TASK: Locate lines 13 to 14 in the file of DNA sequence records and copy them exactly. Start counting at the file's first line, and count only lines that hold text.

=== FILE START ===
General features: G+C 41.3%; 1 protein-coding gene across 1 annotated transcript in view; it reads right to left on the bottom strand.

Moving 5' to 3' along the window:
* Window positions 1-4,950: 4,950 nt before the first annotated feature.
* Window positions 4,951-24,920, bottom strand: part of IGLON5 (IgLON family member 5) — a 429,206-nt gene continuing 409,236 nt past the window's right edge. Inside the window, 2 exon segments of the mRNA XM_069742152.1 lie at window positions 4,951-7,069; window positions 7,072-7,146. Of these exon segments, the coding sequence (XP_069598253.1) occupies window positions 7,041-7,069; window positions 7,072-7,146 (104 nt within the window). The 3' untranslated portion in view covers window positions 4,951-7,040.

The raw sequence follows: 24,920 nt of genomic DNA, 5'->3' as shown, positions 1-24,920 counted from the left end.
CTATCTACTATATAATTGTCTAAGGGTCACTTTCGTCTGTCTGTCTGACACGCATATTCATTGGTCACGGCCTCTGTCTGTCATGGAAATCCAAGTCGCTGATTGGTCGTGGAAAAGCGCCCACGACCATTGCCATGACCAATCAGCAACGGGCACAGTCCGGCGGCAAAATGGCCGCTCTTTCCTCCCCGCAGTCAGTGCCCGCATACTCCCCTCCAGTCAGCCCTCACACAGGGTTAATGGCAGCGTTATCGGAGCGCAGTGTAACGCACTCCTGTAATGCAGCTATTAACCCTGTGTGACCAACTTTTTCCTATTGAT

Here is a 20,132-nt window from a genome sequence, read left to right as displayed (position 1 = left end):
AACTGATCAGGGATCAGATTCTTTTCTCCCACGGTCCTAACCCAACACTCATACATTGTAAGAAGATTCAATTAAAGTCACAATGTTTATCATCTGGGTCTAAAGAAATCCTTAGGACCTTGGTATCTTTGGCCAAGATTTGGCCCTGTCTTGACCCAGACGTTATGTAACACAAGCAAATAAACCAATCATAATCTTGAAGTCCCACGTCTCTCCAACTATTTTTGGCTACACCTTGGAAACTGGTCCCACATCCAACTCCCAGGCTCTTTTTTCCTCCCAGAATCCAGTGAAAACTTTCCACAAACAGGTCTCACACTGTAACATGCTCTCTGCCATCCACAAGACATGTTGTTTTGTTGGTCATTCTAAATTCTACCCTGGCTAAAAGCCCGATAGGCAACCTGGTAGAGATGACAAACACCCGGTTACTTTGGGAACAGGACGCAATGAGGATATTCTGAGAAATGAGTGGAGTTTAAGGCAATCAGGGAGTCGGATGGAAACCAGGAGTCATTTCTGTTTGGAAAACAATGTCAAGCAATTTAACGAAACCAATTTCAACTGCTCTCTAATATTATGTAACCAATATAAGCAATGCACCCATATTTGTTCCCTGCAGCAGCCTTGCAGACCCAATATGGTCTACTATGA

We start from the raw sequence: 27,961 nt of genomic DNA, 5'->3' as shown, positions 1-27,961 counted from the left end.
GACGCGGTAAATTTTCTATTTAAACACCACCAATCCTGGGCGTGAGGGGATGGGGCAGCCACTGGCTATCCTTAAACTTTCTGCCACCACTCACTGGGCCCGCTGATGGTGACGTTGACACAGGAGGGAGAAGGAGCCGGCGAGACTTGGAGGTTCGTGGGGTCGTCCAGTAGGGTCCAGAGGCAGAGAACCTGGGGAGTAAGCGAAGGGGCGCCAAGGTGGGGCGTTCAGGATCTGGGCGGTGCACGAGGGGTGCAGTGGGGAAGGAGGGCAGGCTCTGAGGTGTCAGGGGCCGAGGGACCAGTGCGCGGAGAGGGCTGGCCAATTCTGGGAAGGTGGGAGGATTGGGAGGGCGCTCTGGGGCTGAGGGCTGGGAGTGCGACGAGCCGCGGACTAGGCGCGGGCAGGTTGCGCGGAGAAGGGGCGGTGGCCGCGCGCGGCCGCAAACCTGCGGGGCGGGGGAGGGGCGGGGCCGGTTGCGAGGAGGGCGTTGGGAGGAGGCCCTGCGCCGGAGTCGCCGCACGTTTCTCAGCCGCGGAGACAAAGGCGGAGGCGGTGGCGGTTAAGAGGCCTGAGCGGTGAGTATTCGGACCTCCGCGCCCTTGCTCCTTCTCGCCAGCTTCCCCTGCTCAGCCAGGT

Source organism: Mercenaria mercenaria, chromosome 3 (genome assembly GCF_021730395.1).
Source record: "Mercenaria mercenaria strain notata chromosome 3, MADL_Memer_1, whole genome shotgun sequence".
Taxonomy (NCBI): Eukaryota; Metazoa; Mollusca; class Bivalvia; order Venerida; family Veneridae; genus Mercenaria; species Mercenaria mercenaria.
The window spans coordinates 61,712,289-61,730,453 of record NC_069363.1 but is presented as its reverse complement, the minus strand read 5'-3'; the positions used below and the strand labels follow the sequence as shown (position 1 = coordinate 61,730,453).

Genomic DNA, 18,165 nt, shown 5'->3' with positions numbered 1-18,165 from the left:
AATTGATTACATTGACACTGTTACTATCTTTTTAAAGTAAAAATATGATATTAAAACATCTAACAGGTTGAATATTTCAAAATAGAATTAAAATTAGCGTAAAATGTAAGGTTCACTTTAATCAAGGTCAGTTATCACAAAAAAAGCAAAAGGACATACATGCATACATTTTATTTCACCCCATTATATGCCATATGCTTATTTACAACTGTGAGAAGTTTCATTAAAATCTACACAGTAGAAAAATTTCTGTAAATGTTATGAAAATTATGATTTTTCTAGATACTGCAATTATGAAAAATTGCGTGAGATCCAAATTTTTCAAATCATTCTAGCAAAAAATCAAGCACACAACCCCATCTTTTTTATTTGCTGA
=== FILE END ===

Taxonomy (NCBI): Eukaryota; Metazoa; Mollusca; class Bivalvia; order Venerida; family Veneridae; genus Mercenaria; species Mercenaria mercenaria.
The window spans coordinates 61,712,289-61,730,453 of record NC_069363.1 but is presented as its reverse complement, the minus strand read 5'-3'; the positions used below and the strand labels follow the sequence as shown (position 1 = coordinate 61,730,453).